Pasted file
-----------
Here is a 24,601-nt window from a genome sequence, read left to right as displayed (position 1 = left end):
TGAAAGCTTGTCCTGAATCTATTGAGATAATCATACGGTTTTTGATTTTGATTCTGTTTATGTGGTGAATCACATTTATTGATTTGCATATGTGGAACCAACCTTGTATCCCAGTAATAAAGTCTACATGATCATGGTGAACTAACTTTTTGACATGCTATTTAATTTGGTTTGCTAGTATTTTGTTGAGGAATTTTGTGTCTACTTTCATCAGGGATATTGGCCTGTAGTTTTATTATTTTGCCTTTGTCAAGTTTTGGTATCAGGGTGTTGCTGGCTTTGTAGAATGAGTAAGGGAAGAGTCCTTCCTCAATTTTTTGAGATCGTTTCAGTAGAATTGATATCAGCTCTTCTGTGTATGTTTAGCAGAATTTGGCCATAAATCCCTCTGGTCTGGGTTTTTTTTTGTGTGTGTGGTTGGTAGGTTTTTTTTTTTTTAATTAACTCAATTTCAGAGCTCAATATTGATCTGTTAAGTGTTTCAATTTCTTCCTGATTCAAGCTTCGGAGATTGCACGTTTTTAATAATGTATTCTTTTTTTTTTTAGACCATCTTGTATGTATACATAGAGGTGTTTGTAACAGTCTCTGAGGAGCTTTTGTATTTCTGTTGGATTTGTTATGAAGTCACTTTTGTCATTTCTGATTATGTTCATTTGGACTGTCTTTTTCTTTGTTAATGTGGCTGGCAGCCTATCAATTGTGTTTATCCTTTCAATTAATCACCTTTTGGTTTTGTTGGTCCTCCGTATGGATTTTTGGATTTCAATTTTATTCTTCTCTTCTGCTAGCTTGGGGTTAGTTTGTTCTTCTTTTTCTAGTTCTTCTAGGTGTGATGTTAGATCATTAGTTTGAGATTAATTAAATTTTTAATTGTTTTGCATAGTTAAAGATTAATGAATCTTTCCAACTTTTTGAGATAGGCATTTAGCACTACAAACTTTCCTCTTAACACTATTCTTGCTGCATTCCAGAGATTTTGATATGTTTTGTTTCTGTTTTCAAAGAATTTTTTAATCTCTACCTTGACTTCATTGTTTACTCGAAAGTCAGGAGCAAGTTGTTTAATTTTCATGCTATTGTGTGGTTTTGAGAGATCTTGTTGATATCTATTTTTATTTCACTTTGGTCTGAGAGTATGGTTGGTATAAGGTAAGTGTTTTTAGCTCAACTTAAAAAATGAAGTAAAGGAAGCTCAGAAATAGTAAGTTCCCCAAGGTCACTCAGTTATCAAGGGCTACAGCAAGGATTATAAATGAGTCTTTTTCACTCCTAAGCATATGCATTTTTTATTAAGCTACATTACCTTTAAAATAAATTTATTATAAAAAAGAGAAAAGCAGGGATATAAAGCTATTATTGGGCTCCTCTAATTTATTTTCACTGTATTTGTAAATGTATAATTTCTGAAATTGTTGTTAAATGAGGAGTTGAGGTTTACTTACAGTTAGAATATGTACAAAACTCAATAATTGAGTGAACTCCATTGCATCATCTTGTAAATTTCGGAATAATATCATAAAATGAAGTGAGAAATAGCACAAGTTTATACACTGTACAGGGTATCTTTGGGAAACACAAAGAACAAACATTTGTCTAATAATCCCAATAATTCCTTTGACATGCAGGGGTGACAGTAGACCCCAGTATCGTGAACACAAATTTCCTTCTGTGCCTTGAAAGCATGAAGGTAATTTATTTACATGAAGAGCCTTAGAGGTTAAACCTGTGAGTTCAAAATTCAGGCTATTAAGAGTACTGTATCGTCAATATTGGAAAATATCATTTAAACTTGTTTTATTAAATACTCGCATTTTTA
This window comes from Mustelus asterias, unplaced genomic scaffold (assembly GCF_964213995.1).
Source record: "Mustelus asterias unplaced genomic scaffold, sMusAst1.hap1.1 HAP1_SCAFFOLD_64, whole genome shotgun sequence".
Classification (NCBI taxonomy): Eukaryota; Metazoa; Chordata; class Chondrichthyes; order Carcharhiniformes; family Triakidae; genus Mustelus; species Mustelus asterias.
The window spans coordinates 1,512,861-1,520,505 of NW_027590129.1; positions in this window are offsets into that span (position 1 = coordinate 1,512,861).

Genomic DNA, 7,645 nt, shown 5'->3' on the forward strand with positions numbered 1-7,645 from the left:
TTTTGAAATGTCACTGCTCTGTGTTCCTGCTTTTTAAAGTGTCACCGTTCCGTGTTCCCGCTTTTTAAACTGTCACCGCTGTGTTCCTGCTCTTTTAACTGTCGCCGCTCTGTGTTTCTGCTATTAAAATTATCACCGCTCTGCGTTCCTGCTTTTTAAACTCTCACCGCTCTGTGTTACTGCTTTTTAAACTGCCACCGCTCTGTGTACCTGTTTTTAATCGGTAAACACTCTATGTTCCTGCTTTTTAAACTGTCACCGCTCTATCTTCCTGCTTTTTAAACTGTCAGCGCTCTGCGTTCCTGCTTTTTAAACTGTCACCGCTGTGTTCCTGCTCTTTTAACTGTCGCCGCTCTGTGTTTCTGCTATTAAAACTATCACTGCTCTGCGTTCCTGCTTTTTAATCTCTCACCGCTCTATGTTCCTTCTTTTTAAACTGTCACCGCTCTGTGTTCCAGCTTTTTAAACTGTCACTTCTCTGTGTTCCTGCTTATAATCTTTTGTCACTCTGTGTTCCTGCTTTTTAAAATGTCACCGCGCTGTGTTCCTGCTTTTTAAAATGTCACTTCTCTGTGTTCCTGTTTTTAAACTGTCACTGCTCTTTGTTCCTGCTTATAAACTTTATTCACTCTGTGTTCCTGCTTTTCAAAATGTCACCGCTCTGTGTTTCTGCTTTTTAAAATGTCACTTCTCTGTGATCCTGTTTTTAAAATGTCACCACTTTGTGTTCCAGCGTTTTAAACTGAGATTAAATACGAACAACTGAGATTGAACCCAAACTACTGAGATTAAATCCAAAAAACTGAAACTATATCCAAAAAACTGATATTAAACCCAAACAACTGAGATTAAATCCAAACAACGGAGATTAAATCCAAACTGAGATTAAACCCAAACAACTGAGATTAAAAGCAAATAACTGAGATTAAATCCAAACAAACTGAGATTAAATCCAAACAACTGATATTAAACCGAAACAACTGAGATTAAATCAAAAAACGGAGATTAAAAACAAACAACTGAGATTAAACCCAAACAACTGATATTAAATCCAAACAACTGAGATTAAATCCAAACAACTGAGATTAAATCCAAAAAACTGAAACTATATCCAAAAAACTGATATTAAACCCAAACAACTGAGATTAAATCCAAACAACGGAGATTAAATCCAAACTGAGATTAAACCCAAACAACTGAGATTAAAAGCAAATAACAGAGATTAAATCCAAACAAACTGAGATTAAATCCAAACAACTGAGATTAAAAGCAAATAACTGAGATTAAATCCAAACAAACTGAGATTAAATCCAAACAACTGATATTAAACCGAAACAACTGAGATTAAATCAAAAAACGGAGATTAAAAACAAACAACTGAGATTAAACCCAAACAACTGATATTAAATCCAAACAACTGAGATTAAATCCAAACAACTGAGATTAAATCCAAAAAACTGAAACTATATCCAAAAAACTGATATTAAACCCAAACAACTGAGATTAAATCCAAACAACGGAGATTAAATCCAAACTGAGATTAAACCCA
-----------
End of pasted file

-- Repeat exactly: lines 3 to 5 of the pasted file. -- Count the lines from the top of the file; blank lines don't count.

This window comes from Mustelus asterias, unplaced genomic scaffold (assembly GCF_964213995.1).
Source record: "Mustelus asterias unplaced genomic scaffold, sMusAst1.hap1.1 HAP1_SCAFFOLD_64, whole genome shotgun sequence".
Classification (NCBI taxonomy): Eukaryota; Metazoa; Chordata; class Chondrichthyes; order Carcharhiniformes; family Triakidae; genus Mustelus; species Mustelus asterias.